The host organization is responsible for providing lunch and snacks/refreshments. It's important to provide some breathing space and break the sessions for refreshment.

  • Lunch
  • Tea/coffee
  • Snack
  • Cups, utensils
  • Napkins
  • Water
  • Cup
  • Snacks

Information Technology issues

The venue must have facilities suitable for up to 20 participants, including a computer for each participant with Internet connection. In practice this means a broadband connection. Be prepared, and... expect the unexpected!!


  • Any computer
  • Internet browser installed
  • UPS devices for each computer are strongly (to avoid losing hard work, during power surges, otuages)
  • OpenOffice 2.3+ and Adobe Acrobat Reader are useful (These can be installed prior to workshop start).


  • WikiEducator will work fine on all common browsers and operating systems.
  • Java (up-to-date version) should be enabled in the browser to allow use of the Rich Text Editor.
  • If possible, install OpenOffice 2.3+ on each computer in advance.

Internet Access

  • Each computer PLUS the Facilitator's computer requires Internet Access.
  • A shared 256 kbps connection is more than sufficient; with care it can even be workable with a 128kbps connection.
  • If no Internet access is available, it is still possible to train people using a Wiki installed on a local server. However, this will severely impair workshop quality.

Inform & Liase with the IT Department

  • Inform your organization Host as per your requirements (written, via email)
  • Inform the IT Department as per requirements.
  • Verify time, date and equipment with IT department
  • Obtain contact person's name, contact info and availability (a different person may be available during the workshop), and person's name (on-call) to assist when required.
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Tip: IT Department Access Policies

The workshop venue may be a government department or an educational organization with an IT access policy that is enforced through the use of user accounts and firewalls. It is important to contact host organization in advance to identify anything that needs to be configured by the IT department in advance.

If an IT Policy is enforced, make sure the following are successfully configured:

  • All participants have a current user account with Internet access privileges
  • I have an account as a workshop facilitator
  • What the IT department's proxy and SMTP settings are, if any, so that I can configure my own computer upon my arrival, without delay.
  • A list of websites that I will be visiting during the workshop that will NOT be blocked by the firewall (see list below)
  • Question: If the participants are using Web Mail / Gmail / Yahoo email accounts, can the firewall policy be configured to temporarily allow these sites for the workshop?

My Computer / Laptop (Facilitator)

The Facilitator may plan to use his/her laptop in the workshop, or use one provided by the host organization. If I will be using my own laptop, I can pre-configure it before the workshop.

Icon present.gif
Tip: Laptop Configuration Tips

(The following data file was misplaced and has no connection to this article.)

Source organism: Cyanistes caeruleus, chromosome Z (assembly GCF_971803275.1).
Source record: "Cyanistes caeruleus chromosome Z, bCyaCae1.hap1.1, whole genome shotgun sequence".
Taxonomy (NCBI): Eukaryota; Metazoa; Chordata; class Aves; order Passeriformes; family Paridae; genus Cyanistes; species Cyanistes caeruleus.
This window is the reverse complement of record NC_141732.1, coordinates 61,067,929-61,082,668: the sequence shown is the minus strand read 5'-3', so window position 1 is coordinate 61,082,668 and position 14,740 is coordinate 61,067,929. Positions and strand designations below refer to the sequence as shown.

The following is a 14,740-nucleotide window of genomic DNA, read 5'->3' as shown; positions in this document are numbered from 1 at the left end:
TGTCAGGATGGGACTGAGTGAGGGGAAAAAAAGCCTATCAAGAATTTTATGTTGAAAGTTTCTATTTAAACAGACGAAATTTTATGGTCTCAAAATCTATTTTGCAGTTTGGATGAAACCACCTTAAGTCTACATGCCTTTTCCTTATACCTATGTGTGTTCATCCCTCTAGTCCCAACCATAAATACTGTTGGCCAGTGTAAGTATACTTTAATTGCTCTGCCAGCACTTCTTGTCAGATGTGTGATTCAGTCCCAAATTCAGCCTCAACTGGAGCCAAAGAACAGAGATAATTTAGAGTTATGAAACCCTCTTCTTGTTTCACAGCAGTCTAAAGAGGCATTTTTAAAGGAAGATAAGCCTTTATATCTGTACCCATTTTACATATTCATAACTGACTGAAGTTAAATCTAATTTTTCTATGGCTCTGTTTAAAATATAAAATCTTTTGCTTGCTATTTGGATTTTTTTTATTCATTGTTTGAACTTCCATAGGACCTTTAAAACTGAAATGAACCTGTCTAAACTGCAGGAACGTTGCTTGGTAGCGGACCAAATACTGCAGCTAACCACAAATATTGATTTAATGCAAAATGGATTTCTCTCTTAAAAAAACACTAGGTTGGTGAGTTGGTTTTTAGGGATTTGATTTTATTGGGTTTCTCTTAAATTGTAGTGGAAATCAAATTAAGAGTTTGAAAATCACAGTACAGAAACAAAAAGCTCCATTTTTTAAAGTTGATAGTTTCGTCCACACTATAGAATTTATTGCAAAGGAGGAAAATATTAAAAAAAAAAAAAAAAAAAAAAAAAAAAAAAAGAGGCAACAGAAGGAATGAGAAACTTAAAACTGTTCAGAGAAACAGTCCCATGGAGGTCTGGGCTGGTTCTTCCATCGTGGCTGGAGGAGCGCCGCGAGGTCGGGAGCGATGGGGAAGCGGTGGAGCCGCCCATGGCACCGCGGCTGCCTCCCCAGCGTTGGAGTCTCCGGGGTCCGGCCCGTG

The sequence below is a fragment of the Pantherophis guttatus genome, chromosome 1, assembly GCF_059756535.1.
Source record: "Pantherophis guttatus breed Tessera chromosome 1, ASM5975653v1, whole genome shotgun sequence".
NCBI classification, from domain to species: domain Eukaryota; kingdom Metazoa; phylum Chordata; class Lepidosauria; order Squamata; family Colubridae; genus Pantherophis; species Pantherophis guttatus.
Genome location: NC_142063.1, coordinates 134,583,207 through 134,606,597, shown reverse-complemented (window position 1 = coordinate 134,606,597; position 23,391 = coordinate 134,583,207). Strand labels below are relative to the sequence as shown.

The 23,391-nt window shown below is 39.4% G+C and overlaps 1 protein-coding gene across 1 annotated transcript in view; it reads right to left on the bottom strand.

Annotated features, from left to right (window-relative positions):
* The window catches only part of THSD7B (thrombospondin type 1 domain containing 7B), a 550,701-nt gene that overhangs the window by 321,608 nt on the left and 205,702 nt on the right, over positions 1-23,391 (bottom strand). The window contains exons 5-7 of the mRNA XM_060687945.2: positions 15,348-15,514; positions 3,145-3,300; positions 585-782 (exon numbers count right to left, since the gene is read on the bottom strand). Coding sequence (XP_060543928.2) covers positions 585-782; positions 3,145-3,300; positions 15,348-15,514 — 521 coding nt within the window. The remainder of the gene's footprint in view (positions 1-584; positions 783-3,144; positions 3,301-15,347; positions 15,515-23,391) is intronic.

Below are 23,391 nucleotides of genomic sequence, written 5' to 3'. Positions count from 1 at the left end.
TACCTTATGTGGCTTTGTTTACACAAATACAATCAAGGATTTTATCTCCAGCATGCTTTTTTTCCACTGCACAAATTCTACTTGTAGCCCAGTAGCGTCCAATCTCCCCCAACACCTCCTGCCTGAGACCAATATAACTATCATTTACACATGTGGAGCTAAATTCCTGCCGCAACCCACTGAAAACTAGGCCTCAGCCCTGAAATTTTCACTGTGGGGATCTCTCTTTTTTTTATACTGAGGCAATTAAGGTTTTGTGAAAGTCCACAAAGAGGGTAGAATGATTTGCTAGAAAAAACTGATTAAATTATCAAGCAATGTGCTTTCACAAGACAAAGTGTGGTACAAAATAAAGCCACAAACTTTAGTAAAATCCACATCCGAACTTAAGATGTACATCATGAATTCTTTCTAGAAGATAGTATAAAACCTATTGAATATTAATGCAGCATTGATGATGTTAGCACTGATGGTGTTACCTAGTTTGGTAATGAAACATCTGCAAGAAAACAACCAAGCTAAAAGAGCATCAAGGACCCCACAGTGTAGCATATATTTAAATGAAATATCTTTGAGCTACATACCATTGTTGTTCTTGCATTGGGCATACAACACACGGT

It will help if you have everything easily at hand when you run the workshop.

  • Have a folder, maybe on the desktop, with all your slide shows and resources in one place, arranged in sub-folders. This makes it easy to produce copies for people, or to transfer to another computer if needed, using a flash drive. If you are not bringing your own computer to the workshop, have all the resources on a flash drive or CD.
  • External mouse
  • Download both pdf and odt formats of resource documents (listed below)
  • Run through your presentations for each session and lesson of the workshop, and bookmark all the websites you plan to use. This includes important pages of the WikiEducator, so that you don't have to search or type in URLs but can jump quickly to the desired page. This is easily done using Firefox's Bookmark menu. Create a bookmark folder for your workshop and save all the important sites in it. You can start with the suggestions in the "Web Resources" below.
  • If you are not using your own computer - and even if you are, it is a good idea in case you have to transfer to another machine - you can quickly copy all the bookmarks to another computer using the MozBackup utility. Regardless of whether you are bringing your own computer, run MozBackup and backup your default Firefox profile and save it with your resource files.
  • Install Open Office version 2.3 or higher. (I can also bring the install file on a flash drive or CD, if not using my laptop.)
  • Firefox is the most convenient browser to use. For this reason, download the latest version of the Firefox install file in case you have to switch computers.

II Videotaped Lesson

Summarize insights gained throughout the program  effective instruction

  1. Describe implications for your future teaching.

III Copy of Lesson Plan

(Comment.gif: This will take place in a face-to-face environment)

Create a WikiEducator Account, Set Your Preferences to Received WikiAdmin Notifications

Create an Account on WikiEducator

At the end of this lesson, you will be able to receive notifications from WikiEducator - and experience the power of collaborative wiki-peer production.

Lecturette: History of WikiEducator's Account Creation System